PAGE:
Chronic stress


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  • Brown Christmas
  • Development
  • “Origins and evolution of the Western diet: health implications for the 21st century”
  • Legumes are also suspect – anti-nutrients, can be reduced by soaking.Acellular flours, sugars and processed foods encourage inflammatory microbiota (may be key in leptin resistance and obesity):
  • Hypocaloric High Fat Low Carb vs. Low Fat High Carb – better control of triglycerides and CRP, better increases of HDLs and adinopectin: carb for weight loss and improvement of glycemic control in T2DM: glycemic control of low carb vs. low fat + orlistat: seen as more satiating by calorie by people with T2DM than a diabetic diet:
  • Thermic effect note: whole vs. processed foods – double the thermic effect! has by far the highest thermic effect – 25-35%
  • Sarah Robles is the strongest woman in the US – winning national championships three times. She competed in the +75kg weight class in the London Olympics, coming in 7th with a 265kg total.
  • For those who remember my talk last year, herbs don’t get the research dollars phamaceuticals get…I chose safe herbs where I could find at least one peer-reviewed study that backed up traditional use.
  • Chronic stress

    1. 1. Dealing with Chronic Stress: A Holistic Approach G. Maggio, RN, NREMT-B
    2. 2. AKA How to Avoid T2DM and other Chronic Non-Infectious Disease  The modern, western lifestyle is strongly correlated to the “diseases of civilization” – T2DM, CVD, and other chronic noninfectious diseases. We can easily show the causal mechanisms leading from specific parts of this lifestyle to chronic disease.  Chronic stress is characteristic of the modern, western lifestyle, and is a significant contributor to chronic disease.
    3. 3. Normally, Hormones have an Intricate Dance
    4. 4. But Chronic Stress Disrupts That Dance…
    5. 5. Topics Covered  Pathophysiology of Stress: Acute and Chronic  Dealing with Chronic Stress: The Foundation – Food, Sleep, Managing Psychosocial Stressors, and Exercise.  Dealing with Chronic Stress: Beyond the Foundation  Clinical Considerations and Discussion
    6. 6. Pathophysiology in 10 Minutes or Less    Acute stress is a response to a situation we perceive as threatening or requiring immediate action. “Fight or Flight” – the sympathetic nervous system is activated. The stressor stimulates the hypothalamus to release arginine-vasopressin (AVP) and corticotropin-releasing hormone (CRH). AVP reabsorption in the kidneys and induces vasoconstriction, BP.
    7. 7. The HPA Axis   Together, these two hormones activate the hypothalamic-pituitaryadrenal axis (HPA axis). CRH travels to the pituitary, which releases corticotropin, stimulating the adrenal cortex to release corticosteroids and catecholamines. Image Source:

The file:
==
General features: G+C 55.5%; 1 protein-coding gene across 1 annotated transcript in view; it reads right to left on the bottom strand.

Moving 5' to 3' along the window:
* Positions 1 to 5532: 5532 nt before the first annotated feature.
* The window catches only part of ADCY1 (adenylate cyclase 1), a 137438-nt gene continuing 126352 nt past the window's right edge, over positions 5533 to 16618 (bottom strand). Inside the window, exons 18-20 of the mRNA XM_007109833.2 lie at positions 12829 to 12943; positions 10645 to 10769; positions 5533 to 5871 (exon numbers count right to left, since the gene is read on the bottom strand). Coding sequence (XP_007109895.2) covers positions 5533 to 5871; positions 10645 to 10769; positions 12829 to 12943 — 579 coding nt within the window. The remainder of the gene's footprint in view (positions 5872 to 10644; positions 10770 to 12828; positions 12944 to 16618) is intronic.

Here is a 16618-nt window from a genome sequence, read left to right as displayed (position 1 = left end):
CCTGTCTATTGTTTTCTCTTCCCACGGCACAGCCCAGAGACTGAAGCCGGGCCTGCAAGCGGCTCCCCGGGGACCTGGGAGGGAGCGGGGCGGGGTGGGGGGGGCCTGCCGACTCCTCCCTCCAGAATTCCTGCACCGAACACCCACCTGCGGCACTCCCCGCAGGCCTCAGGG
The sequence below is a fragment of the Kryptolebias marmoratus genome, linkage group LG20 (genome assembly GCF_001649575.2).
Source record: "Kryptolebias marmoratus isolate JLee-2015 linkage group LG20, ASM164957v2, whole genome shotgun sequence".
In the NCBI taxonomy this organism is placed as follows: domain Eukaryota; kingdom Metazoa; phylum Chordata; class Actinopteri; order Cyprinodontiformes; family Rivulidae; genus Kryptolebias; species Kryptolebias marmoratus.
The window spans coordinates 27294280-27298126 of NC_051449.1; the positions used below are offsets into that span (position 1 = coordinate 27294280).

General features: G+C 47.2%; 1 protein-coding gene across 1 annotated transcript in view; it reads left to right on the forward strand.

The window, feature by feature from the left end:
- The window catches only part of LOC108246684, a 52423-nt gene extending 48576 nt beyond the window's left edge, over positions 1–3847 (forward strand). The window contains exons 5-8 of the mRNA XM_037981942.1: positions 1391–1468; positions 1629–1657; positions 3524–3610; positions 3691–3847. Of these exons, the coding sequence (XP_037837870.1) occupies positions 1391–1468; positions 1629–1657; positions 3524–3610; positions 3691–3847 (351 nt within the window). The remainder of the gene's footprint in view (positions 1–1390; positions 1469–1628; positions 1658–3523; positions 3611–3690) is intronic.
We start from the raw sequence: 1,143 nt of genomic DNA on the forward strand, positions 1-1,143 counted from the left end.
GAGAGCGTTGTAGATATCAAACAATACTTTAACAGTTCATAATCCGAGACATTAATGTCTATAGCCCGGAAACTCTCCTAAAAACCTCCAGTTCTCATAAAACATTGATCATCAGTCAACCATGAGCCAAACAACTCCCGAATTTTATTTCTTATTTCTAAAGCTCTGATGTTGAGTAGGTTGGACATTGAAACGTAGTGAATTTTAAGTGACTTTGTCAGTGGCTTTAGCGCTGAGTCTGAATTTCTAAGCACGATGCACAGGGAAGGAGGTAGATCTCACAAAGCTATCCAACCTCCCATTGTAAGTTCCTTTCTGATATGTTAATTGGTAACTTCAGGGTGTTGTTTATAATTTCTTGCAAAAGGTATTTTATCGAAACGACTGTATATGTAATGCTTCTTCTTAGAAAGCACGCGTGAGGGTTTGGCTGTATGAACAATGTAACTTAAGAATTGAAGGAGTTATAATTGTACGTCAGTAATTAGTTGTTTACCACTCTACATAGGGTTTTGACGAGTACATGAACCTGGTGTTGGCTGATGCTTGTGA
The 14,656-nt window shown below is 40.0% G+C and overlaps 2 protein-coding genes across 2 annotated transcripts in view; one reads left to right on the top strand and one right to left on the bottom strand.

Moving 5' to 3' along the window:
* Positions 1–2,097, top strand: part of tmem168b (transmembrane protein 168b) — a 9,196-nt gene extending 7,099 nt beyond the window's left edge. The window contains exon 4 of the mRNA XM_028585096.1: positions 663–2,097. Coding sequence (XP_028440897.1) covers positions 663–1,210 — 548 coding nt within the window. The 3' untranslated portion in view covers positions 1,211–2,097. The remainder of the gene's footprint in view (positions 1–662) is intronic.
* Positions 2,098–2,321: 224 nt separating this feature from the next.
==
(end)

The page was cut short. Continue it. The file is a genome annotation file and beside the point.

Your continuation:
8. 8. Cortisol: A Busy Hormone      Cortisol blocks insulin by stimulating gluconeogenesis; it also stimulates glycogen production in the liver. It prevents cells from losing sodium, and increases potassium excretion, regulating ion balance. It reduces inflammation by blocking interleukin signals to T-Cells, and blocking histamines. It inhibits CRH. These functions – when things are running smoothly – help us recover from acute stress, and get going in the morning (when cortisol levels are highest).
    9. 9. Cortisol in Chronic Stress      In chronic stress, chronically elevated cortisol leads to chronically elevated blood sugar through increased gluconeogenesis and development of insulin resistance. The hippocampus has many corticosteroid receptors. Chronic stress affects memory formation and leads to premature aging of the hippocampus. The function of the immune system is impaired. Circadian rhythms are disrupted – cortisol should be low at night, and melatonin high. Chronic stress leads to failure of inhibition of CRH.
    10. 10. Hans Selye’s General Adaption Syndrome  The body tries to regain homeostasis, but, with the stressor still present, can’t.  First, the hyperarousal lessens.  Eventually, the body reaches a state of exhaustion as it can no longer cope (we will talk about adrenal fatigue in just a moment).
    11. 11. Other Effects of Chronic Stress    Chronic stress depresses HPA function (remember, it was working overtime!) – this disrupts thyroid function (symptoms of hypothyroid with no thyroid problem). It also causes thyroid hormone resistance. Release of IL-1, IL-6, and TNF causes systemic inflammation and disrupts conversion of T4 into T3. It encourages autoimmunity by weakening immune barriers in the GI tract, lungs, and the blood-brain barrier.
    12. 12. Adrenal Fatigue  As the adrenals are overworked, ability to release corticosteroids and catecholamines is reduced.  Symptoms of this adrenal insufficiency include dizziness, fatigue, low blood sugar and the attendant carb-cravings and weight gain, and depression.  Also associated with autoimmune disease.
    13. 13. The Road to T2DM    We can now easily see how chronic stress fits into this diagram. Research is showing that not only does T2DM cause inflammation, but that chronic systemic inflammation is a contributor to the disease process. Note: there is metabolically healthy obesity, and nonobese people who get T2DM tend to be hit harder (in fact, obesity may be the body’s way of trying to adapt!) Image source: